San Francisco officials acknowledge, though, that while ranked-choice voting sounds simple in theory, it has been harder to put into practice.

Until a few months ago, they referred to their pioneering experiment by its catchier synonym, "instant-runoff voting," but they soon realized there wouldn't be much instantaneous about it. Computer software is still struggling to catch up to the complicated vote-tabulation procedures inherent in the new system and it could take up to three weeks before results from the Nov. 2 election are finalized, according to San Francisco Department of Elections director John Arntz.

If no candidate secures more than 50 percent of the top picks, whoever secured the fewest first-place votes gets knocked out of contention. People who voted for the losing candidate then have their second-place choices tallied.

The process continues until one candidate has a majority, but that, too, may take some doing. San Francisco elections typically draw crowded fields, a trend the introduction of ranked-choice voting has exacerbated. In one district, there are 22 contenders vying for the open seat. In past years, the top two candidates would have participated in a December run-off.

Election officials have been holding educational forums on the new system, but Arntz said he doesn't expect most voters will understand how it works. For now, he's focused on reducing the number of incomplete or incorrectly filled out ballots, a task made easier by machines at each polling place that will automatically print out an error message if someone, say, selects the same candidate for all three choices or only picks one.

"The most important message we need to get out is that voters pick one candidate and a different candidate in each column," he said.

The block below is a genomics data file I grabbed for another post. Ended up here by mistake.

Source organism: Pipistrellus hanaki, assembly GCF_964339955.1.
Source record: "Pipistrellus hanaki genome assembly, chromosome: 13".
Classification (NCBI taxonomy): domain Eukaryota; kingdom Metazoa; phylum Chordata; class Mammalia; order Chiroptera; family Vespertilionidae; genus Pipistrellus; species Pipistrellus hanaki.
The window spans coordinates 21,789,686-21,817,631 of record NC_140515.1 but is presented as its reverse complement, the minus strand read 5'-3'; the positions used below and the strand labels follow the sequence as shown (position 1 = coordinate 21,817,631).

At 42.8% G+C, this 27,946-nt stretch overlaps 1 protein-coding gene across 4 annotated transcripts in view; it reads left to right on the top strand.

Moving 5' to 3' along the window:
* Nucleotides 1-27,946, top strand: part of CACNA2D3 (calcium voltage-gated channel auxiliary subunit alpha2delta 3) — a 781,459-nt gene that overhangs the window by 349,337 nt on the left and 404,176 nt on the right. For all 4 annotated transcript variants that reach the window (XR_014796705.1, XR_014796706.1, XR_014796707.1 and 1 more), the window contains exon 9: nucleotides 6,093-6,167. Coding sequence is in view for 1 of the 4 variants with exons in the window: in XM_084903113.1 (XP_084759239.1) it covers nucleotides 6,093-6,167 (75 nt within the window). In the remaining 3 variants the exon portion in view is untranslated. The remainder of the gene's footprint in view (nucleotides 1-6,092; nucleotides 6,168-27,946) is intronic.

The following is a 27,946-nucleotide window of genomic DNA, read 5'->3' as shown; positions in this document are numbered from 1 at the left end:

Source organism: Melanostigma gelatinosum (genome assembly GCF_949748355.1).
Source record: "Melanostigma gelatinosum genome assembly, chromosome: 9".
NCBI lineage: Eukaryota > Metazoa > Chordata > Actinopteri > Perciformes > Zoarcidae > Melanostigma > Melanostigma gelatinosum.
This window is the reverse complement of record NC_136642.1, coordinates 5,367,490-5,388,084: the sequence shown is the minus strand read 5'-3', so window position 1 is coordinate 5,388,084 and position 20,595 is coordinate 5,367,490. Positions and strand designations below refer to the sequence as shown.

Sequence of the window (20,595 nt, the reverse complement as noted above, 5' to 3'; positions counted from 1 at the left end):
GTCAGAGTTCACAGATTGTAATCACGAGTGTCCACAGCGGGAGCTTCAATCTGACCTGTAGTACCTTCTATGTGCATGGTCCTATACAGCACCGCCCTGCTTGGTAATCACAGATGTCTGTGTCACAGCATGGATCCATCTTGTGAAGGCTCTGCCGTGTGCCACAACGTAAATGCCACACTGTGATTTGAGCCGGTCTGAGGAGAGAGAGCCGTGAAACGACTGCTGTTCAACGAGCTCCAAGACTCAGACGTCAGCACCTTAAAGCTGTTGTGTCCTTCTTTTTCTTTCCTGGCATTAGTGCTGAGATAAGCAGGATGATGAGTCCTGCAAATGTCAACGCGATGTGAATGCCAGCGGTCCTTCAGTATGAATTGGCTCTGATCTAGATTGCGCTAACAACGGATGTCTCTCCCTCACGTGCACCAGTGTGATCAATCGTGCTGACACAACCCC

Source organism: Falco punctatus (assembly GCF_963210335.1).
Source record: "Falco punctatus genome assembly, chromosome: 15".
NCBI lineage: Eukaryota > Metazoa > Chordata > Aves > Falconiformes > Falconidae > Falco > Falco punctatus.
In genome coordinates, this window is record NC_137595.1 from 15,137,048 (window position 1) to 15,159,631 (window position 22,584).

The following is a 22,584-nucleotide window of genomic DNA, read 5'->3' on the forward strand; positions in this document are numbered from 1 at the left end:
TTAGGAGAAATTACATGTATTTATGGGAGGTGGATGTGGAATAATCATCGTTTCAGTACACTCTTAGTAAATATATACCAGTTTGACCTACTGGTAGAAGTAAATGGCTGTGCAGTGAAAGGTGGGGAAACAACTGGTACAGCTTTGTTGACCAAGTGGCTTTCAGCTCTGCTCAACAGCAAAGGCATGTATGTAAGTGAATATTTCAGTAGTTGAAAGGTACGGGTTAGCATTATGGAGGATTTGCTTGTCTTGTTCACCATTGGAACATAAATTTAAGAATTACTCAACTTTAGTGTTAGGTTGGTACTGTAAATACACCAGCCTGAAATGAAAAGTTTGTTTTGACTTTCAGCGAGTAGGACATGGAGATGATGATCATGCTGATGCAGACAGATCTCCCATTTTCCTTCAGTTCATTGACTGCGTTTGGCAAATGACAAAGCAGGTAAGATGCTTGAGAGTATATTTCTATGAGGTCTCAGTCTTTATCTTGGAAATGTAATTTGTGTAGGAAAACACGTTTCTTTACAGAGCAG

The city opened its early voting polling place at City Hall on Monday. Several voters said they were unaware of ranked-choice voting until they showed up. They said choosing their second- and third-place candidates was random since they hadn't known it was an option.

"It's pretty much a guess unless you've heard something about them, really," said Mack Shaver, 61.

While municipal elections in San Francisco have typically been divisive, bare-knuckle contests, candidates who would normally be going after each other have been working together for fear of alienating voters who might be considering them for slot No. 2 or slot No. 3.

"We are all pioneers in this petri dish of electoral reform," said Ross Mirkarimi, a veteran campaign manager running for a board seat. "The voters can feel good if there are multiple horses they like, but it's uncharted territory in how it benefits the candidates themselves."

___

On the Net:

Center for Voting and Democracy: www.fairvote.org

San Francisco Department of Elections: www.ci.sf.ca.us/election]

http://wtop.com/index.php?nid=104&sid=301344



"Keep the Shiny side up"

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Friday, October 15, 2004 5:24 AM

BARNEYT


Quote:

Originally posted by Geezer:
I'm bringing this thread back from the pit due to the attached article. Seems like SF is using one of the alternate voting systems we discussed. Neat.

'Ranked-Choice Voting' Debuts in Calif.
Updated: Friday, Oct. 15, 2004 - 8:23 AM

By LISA LEFF
Associated Press Writer

SAN FRANCISCO (AP) - In a change that could give new meaning to direct democracy, San Franciscans will soon cast ballots listing their first, second and third-place choices for municipal offices under a new "ranked-choice voting" system that would eliminate separate run-off elections.

If no candidate secures a majority of first-place votes outright, the results will be retabulated to include the second and third picks until a winner can be declared _ a process that could take weeks.




Yeah, we have this system of voting in Northern Ireland already and I do approve of it (we call it Proportional Representation, but I've no idea why!).

Of course, I reckon a major step forward for American elections would be to actually count all the votes before declaring the winner...

I could be wrong (oh, I hope I am ) but my abiding memory of the last Presidential election was the fact that normally, the election seems to be decided by what's reported in the media from exit polls - that one candidate or the other will concede and the other one will be declared the winner, despite the fact that the votes haven't been counted yet...

I know America's a big country and that's a lot of votes, but still... to declare the winner before counting them all... *shudder*


---
"I think the right place to start is to say, fair is fair. This is who we are. These are our numbers." Mr Willis of Ohio - The West Wing